Eliminate your Risk and Potential Liability with an HR Assessment ~ Set your organization up for unlimited success: Compliance; Best Practices; Strategic; Function Specific.
There are 4 types of HR audits:
* Compliance. Focuses on how well the organization is complying with current federal, state, and local laws and regulations.
* Best practices. Helps the organization maintain or improve a competitive advantage by comparing its practices with those of companies identified as having exceptional HR practices.
* Strategic. Focuses on strengths and weaknesses of systems and processes to determine whether they align with the HR department's and the organization's strategic plan.
* Function-specific. Focuses on a specific area in the HR function (e.g., payroll, performance management, records retention).
What is involved in an HR Audit?
Auditing involves an organized and structured review of your organizational practices. By reviewing company and department goals, policies, procedures, legal requirements, and established processes, the HR Audit will allow a complete review to assure you are on track and compliant. The review will help identify gaps in policies and identify what is happening versus what should be happening. Many audits identify areas where procedures are not followed or haven’t been updated. Identifying outdated or inconsistent policies and procedures can lead to:
· Review of processes to determine what makes the most sense for your organization
· Assuring that everyone is following the same procedures
· Process improvement and enhanced customer service
· Assuring legal compliance
· Improvement of the quality of the process from those inside human resources as well as those outside of the process who rely on it for their department’s success.
How to conduct an effective HR Audit?
How do you make sure your HR Audit is a constructive event resulting in improvements rather than a poor report card? The key to an effective audit is to clearly define it and have the process work to your advantage. When selecting a thought partner to review your function, I recommend securing an individual or team that will partner with you to ensure you get what you want out of the assessment.
Consider the following before you engage in the process:
1. Identify your desired outcome. What is the goal of your HR Audit? Why are you conducting this review? What do you hope to accomplish from the review? Is it a compliance-driven review? Is it a review of process and best practice? Some employers are confident that their compliance is on point and prefer a review of processes and best-practices in functional activities such as recruiting, payroll processing, or even benefits administration. Others are solely concerned about compliance and keeping up with the myriad of changing legal requirements. Determine your desired outcome before you begin and tailor the review to meet those expectations on the front end.
2. Determine which HR areas you want to review. Are you reviewing all of the functional aspects of HR or just one or two key areas? For example, some employers request an in-depth review of a specific area, such as their recruiting function rather than a review of all areas. The assessment would consist of an evaluation of both compliance and best practices in the recruiting process to identify areas of potential improvement surrounding their recruiting efforts. Others prefer to have a review of all of the HR areas. In this type of review, all functional areas reviewed would include recruiting and employment, recordkeeping, policy development, engagement, compensation, benefits, health and safety, communications, and payroll. These reviews typically involve a focus on compliance in these areas but also review processes and procedures for each of the areas. The organizational effectiveness of the HR function can also be reviewed to assure the department is meeting the needs of their internal customers.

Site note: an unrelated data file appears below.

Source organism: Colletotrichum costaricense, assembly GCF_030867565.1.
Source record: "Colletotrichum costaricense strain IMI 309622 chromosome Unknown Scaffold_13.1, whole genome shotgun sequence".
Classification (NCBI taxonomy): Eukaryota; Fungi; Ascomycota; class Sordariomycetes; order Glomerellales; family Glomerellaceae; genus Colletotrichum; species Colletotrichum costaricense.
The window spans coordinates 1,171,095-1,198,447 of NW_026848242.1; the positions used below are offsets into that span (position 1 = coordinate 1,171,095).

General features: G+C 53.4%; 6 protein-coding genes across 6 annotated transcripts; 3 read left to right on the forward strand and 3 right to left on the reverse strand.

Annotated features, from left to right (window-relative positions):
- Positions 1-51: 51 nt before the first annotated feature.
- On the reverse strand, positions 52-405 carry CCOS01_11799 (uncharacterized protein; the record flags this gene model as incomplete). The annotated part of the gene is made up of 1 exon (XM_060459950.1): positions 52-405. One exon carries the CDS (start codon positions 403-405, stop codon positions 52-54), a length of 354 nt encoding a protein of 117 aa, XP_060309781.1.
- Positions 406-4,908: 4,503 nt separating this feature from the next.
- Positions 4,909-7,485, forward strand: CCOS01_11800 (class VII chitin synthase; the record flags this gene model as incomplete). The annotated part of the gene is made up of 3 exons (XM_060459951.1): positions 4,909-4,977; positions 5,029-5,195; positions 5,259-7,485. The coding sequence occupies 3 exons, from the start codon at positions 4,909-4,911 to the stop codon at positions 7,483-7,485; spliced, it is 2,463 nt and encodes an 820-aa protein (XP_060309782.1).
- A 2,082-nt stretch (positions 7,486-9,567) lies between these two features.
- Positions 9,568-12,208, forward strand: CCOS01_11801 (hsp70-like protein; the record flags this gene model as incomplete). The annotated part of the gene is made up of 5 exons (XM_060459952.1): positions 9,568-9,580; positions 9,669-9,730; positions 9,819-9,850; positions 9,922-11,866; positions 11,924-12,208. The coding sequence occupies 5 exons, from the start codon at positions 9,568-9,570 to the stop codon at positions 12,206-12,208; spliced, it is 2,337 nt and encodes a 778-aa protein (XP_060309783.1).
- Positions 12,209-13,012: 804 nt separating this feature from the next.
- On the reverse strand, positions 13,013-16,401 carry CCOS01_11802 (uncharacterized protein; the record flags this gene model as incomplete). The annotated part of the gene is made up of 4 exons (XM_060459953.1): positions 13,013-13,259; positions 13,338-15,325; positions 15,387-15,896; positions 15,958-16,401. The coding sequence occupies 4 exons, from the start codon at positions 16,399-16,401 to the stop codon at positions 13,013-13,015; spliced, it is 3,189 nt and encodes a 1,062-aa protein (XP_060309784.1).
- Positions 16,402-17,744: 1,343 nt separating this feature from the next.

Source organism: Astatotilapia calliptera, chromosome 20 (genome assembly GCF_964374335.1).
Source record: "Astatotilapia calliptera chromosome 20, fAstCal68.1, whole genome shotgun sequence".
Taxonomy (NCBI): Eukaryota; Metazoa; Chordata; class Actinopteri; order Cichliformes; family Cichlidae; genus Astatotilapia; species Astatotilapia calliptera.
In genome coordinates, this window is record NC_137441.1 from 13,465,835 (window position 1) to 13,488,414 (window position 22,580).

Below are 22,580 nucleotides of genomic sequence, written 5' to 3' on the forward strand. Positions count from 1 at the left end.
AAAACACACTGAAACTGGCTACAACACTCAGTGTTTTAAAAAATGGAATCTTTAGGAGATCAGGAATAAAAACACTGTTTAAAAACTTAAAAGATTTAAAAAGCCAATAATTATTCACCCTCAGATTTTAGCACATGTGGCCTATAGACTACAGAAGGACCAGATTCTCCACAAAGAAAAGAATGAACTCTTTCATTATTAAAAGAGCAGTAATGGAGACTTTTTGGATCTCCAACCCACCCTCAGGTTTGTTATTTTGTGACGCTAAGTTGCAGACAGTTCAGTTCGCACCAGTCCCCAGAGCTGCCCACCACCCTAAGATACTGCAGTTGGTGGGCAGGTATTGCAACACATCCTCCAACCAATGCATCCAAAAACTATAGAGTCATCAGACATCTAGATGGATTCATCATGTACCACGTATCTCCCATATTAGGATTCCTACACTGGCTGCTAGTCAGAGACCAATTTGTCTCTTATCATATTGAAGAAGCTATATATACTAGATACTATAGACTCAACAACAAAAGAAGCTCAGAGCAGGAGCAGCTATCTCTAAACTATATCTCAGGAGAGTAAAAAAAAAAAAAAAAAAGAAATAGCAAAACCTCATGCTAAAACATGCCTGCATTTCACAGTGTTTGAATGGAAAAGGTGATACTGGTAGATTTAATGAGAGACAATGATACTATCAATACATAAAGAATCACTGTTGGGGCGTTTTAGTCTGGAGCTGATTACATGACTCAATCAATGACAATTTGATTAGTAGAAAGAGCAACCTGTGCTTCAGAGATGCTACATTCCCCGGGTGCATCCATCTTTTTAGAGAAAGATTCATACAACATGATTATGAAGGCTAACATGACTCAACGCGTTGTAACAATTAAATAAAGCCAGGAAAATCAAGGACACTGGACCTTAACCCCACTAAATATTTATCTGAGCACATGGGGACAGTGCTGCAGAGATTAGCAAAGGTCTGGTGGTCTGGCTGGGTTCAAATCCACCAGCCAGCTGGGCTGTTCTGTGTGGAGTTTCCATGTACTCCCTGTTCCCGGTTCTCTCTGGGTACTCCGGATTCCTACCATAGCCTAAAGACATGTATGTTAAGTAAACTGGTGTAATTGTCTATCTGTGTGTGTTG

3. Determine who you would like to have involved in the assessment. Will you only include human resources staff that regularly touch the function or will you include your internal customers as well? For example, if you are doing a review of your recruiting and employment process, who will you include? Your HR recruiting staff is an obvious choice, but what about the hiring managers in the functional areas? Will you include a sampling of individuals involved in the orientation and onboarding program? Determine how deep you wish to go as you review the areas and who will be involved in the audit.
4. Determine how you are going to address any deficiencies or findings. The report provided at the end of the audit will most likely include items that will be highlighted for improvement. Findings may include items such as general compliance or regulatory items that need to be addressed or even a process improvement recommendation. Your thought partner should highlight the level of importance/risk to you in that report. Most assessments help you to determine the high priority items versus those of lower priority based upon compliance concerns. Once they are identified, it will be up to you and your team to create your own internal priority for the action items and determine who will be tasked with correction. Some may involve an easy one-person / one-click fix, such as updating the I-9 form you are using. Others may involve improved process recommendations which could include a team to work through, resolve, and update. Determine how you will approach the “fixes” so expectations are clear at the onset. Not everything will be able to be addressed in one day, so align expectations accordingly.
A clearly laid out plan and expectation can significantly impact the concerns surrounding a human resources assessment. Work cooperatively with your chosen thought partner to make sure you are getting what you want out of the review so positive outcomes can be reached.
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